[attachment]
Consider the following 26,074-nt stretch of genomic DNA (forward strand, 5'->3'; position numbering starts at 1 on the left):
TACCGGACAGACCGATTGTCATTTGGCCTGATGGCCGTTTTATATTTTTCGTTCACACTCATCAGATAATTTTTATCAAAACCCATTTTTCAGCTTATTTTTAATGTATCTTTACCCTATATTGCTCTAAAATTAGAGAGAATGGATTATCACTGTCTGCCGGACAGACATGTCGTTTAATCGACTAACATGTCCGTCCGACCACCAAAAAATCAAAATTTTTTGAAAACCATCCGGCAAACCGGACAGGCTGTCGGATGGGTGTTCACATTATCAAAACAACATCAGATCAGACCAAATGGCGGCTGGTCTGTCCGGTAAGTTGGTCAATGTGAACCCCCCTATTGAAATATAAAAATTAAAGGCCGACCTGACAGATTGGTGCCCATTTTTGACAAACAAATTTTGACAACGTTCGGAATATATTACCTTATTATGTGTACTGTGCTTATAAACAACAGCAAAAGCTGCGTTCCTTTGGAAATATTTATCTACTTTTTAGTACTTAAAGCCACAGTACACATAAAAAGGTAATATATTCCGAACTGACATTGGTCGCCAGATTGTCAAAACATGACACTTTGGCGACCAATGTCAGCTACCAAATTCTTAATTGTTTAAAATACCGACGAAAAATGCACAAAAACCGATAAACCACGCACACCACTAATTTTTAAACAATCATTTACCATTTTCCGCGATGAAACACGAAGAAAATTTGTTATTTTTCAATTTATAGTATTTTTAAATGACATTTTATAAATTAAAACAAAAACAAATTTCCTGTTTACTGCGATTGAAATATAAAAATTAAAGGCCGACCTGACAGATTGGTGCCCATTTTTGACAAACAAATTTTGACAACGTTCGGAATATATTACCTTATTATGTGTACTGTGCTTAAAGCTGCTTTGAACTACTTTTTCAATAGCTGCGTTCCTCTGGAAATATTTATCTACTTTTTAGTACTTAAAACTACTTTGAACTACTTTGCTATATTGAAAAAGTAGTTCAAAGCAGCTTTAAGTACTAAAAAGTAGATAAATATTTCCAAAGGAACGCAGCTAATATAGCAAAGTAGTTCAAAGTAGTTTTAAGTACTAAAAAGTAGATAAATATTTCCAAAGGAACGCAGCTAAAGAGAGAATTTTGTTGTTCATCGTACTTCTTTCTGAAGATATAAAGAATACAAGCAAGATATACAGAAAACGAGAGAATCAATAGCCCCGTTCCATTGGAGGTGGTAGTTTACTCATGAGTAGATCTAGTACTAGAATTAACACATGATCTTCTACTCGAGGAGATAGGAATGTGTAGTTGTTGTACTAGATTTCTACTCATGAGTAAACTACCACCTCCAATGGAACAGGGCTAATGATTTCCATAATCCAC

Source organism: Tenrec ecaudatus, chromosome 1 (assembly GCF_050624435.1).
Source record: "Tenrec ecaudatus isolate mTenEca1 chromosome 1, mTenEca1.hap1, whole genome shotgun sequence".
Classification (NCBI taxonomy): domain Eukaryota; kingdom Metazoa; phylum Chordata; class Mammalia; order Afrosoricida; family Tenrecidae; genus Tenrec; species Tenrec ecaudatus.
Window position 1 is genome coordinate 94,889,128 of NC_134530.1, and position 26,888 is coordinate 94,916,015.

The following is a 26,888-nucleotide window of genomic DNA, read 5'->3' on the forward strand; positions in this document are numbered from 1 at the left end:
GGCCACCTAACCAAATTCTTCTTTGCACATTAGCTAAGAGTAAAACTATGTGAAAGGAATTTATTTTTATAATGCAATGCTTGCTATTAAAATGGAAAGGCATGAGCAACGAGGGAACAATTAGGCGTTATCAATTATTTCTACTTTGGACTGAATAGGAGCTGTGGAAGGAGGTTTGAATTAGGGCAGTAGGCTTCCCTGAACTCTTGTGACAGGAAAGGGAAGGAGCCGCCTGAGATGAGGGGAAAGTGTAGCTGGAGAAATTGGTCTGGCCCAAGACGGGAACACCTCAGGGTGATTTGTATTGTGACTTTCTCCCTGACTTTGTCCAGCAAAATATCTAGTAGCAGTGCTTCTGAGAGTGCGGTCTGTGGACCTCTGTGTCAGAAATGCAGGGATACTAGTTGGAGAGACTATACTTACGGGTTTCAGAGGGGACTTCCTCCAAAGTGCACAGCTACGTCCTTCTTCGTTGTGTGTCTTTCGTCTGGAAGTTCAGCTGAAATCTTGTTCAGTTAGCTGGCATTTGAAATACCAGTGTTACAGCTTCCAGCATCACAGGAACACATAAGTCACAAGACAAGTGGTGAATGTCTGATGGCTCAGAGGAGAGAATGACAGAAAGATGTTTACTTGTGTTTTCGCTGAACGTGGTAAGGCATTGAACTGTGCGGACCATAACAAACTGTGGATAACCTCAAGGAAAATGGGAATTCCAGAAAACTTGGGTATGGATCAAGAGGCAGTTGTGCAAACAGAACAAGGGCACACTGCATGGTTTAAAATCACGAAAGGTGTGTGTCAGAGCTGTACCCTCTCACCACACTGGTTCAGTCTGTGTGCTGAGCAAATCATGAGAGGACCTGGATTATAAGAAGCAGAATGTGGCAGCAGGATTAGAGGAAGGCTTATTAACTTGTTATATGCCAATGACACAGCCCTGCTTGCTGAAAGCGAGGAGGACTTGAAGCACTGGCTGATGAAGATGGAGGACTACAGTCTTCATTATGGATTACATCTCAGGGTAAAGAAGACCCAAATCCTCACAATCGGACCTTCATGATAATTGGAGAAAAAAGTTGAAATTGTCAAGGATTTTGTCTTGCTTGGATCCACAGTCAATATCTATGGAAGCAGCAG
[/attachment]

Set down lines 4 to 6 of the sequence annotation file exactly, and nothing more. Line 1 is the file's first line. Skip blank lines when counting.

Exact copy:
Source record: "Tenrec ecaudatus isolate mTenEca1 chromosome 1, mTenEca1.hap1, whole genome shotgun sequence".
Classification (NCBI taxonomy): domain Eukaryota; kingdom Metazoa; phylum Chordata; class Mammalia; order Afrosoricida; family Tenrecidae; genus Tenrec; species Tenrec ecaudatus.
Window position 1 is genome coordinate 94,889,128 of NC_134530.1, and position 26,888 is coordinate 94,916,015.